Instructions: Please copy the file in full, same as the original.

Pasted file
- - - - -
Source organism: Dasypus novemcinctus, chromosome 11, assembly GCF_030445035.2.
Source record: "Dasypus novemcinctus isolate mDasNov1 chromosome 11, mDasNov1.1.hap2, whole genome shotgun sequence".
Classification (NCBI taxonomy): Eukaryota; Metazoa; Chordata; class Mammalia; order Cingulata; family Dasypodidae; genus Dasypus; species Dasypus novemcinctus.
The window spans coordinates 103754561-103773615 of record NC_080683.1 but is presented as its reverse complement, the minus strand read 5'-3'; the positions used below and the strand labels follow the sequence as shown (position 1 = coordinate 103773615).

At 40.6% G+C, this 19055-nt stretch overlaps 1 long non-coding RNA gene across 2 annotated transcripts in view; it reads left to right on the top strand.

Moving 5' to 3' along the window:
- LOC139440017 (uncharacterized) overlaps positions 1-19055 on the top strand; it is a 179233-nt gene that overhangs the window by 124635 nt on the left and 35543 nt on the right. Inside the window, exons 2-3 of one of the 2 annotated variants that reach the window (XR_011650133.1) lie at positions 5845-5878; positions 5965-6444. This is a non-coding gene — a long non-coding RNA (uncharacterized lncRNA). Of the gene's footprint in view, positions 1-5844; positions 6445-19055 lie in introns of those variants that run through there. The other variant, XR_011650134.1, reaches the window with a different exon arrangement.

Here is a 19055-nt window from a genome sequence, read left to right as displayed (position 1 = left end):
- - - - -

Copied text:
Source organism: Dasypus novemcinctus, chromosome 11, assembly GCF_030445035.2.
Source record: "Dasypus novemcinctus isolate mDasNov1 chromosome 11, mDasNov1.1.hap2, whole genome shotgun sequence".
Classification (NCBI taxonomy): Eukaryota; Metazoa; Chordata; class Mammalia; order Cingulata; family Dasypodidae; genus Dasypus; species Dasypus novemcinctus.
The window spans coordinates 103754561-103773615 of record NC_080683.1 but is presented as its reverse complement, the minus strand read 5'-3'; the positions used below and the strand labels follow the sequence as shown (position 1 = coordinate 103773615).

At 40.6% G+C, this 19055-nt stretch overlaps 1 long non-coding RNA gene across 2 annotated transcripts in view; it reads left to right on the top strand.

Moving 5' to 3' along the window:
- LOC139440017 (uncharacterized) overlaps positions 1-19055 on the top strand; it is a 179233-nt gene that overhangs the window by 124635 nt on the left and 35543 nt on the right. Inside the window, exons 2-3 of one of the 2 annotated variants that reach the window (XR_011650133.1) lie at positions 5845-5878; positions 5965-6444. This is a non-coding gene — a long non-coding RNA (uncharacterized lncRNA). Of the gene's footprint in view, positions 1-5844; positions 6445-19055 lie in introns of those variants that run through there. The other variant, XR_011650134.1, reaches the window with a different exon arrangement.

Here is a 19055-nt window from a genome sequence, read left to right as displayed (position 1 = left end):